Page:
Sunday, December 17

Walt Rostow And The Bombing of North Vietnam, 1961-1968

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Walt Rostow and the Bombing of North Vietnam, 1961-1968

Walt Rostow Rostow was the most destructive civilian member of the John F. Kennedy and Lyndon B. Johnson administrations in regard to the troublesome foreign policy issue that was troubling the administration: the Vietnamese Civil War.

Rostow advised Kennedy to deploy U.S. combat troops to South Vietnam, as well as providing the reasons to Johnson for the bombing campaign. “Rather than serving primarily as a muscular advocate of Third World development, as his background as an economic historian at the Massachusetts Institute of Technology (MIT) seemed to portend, Rostow was one of the chief architects of America’s worst-ever military defeat”.

At this time, American was concerned, almost fanatic, with the subject of communism in Asia, especially Vietnam. He told the government that communism was a parasitic and troublesome infection within society. “Rostow argued that America alone possessed the capacity to guide developing countries towards the liberal-capitalist endpoint that he described unromantically as the “age of mass consumption.” But ironically, Rostow’s “stages of economic growth” were little more than Marx’s dynamic of historical materialism with a happier, capitalist ending. His was a model informed by economic determinism”.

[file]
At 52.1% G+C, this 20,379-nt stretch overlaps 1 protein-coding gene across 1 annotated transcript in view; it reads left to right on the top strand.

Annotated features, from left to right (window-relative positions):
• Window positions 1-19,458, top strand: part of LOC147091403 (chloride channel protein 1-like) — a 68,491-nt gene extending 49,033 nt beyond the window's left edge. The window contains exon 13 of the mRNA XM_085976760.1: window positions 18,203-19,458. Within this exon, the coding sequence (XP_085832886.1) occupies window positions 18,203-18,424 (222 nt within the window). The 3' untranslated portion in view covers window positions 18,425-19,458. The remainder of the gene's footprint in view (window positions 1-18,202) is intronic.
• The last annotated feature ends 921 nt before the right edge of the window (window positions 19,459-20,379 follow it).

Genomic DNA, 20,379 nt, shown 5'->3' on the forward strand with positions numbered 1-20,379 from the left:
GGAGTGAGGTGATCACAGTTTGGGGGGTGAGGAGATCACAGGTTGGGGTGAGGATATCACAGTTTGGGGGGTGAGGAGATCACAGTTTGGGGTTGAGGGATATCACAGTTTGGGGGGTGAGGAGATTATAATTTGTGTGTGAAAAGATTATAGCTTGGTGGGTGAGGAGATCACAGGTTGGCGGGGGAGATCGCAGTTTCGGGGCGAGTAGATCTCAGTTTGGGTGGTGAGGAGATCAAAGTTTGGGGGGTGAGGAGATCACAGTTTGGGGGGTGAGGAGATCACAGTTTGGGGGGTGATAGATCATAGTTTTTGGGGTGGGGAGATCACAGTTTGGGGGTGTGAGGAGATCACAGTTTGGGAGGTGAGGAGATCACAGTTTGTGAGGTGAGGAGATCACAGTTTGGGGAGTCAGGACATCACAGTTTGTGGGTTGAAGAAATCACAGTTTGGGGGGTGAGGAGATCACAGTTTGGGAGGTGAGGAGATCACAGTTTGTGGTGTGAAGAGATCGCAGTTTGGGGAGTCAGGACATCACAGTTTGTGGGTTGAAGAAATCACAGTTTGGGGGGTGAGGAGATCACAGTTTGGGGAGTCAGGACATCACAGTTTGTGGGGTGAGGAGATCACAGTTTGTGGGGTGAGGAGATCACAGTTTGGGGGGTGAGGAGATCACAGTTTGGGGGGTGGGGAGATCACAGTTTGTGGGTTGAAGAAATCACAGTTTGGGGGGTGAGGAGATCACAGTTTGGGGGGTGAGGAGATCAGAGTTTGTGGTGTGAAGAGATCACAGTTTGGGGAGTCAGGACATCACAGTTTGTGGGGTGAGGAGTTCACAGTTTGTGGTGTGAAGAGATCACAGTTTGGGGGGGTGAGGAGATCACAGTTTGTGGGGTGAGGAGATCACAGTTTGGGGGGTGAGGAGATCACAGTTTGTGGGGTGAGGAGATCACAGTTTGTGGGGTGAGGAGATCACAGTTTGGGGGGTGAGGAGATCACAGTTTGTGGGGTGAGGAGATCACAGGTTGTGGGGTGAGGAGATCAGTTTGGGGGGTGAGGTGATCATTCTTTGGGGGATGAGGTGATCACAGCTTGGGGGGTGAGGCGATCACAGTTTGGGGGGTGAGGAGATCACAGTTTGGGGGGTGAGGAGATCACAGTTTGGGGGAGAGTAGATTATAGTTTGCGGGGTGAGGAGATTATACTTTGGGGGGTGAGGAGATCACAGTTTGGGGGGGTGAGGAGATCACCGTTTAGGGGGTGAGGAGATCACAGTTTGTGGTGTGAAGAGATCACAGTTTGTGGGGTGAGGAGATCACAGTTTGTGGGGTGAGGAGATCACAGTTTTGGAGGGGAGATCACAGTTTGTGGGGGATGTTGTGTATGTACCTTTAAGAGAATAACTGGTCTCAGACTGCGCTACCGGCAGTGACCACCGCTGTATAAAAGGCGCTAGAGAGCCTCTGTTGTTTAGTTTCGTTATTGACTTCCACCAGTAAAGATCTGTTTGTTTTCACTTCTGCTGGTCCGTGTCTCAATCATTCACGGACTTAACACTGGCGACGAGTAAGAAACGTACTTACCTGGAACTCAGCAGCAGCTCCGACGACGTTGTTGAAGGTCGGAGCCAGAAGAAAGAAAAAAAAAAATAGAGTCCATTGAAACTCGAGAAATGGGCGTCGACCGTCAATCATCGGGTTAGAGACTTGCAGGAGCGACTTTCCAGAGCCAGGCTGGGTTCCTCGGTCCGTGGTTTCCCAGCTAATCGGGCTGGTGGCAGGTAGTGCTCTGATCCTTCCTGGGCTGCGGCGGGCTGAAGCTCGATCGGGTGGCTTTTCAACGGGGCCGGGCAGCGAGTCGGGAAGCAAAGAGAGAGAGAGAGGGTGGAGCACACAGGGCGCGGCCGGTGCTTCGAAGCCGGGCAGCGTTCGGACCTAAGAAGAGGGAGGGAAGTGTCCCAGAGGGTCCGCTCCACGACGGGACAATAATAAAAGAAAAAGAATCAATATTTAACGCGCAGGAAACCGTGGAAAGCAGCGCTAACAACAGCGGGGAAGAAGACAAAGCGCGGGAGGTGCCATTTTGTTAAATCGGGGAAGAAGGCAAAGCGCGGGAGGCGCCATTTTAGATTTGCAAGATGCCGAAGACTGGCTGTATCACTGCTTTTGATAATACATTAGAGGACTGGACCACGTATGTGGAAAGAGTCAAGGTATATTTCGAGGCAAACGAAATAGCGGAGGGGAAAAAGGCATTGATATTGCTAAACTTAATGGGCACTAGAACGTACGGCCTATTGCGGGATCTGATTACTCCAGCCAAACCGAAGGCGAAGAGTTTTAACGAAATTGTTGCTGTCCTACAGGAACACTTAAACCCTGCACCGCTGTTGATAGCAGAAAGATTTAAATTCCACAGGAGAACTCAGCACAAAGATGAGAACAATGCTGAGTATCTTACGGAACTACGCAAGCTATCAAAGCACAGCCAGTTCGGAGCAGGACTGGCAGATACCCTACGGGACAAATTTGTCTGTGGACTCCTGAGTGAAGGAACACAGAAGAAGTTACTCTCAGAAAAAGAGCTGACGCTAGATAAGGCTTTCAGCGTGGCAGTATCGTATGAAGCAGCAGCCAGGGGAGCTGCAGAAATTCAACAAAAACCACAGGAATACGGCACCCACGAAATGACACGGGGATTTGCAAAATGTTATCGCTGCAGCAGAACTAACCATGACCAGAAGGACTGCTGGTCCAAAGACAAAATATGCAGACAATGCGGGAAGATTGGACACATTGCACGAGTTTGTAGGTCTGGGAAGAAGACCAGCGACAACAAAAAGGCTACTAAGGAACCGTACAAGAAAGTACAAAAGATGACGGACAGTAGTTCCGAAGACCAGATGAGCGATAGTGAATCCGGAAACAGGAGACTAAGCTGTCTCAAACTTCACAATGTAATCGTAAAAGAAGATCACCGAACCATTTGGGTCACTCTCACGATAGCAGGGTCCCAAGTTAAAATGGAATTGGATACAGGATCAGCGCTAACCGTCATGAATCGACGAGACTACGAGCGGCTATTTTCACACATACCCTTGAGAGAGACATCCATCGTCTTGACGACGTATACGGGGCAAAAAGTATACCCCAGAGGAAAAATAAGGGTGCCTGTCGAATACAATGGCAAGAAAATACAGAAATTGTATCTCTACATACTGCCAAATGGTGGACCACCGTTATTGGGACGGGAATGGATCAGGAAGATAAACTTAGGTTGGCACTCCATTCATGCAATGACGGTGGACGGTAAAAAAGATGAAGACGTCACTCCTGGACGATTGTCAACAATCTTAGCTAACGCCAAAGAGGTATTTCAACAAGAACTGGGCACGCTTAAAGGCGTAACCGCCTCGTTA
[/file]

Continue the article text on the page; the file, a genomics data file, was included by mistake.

Rostow believed that Vietnam would cave into America’s demands and promoted a forceful military reaction to communist infringements of the 1954 Geneva Accords in Laos and Vietnam.

Rostow proposed to Kennedy three possible means through which the frontier with Laos, the infiltration hotspot, could be closed. The first was diplomacy, of which Rostow was skeptical; the second was to patrol the border through the deployment of ground forces and air attacks; but the third was a “direct attack on North Vietnam sufficiently costly to induce Hanoi to end its war against South Vietnam. I had in mind not only the possibility of air action but, after a suitable program of diplomatic warning, moving forces into North Vietnam itself””.

Rostow suggested that the Americans should bomb Vietnam, as the country would be susceptible to conventional bomb attacks. In March 1965, the Rolling Thunder campaign commenced.

Because of Rostow’s advice and actions, he tore a large hole in the social fabric of American society as well as undermining the people’s trust in the government and ended the career of a president.

Rostow later commented on his detestable actions: “I don’t spend much time worrying about that period.”


Milne, David (2007) “Our Equivalent of Guerrilla Warfare”: Walt Rostow and the Bombing of North Vietnam, 1961-1968, The Journal of Military History, Society for Military History.


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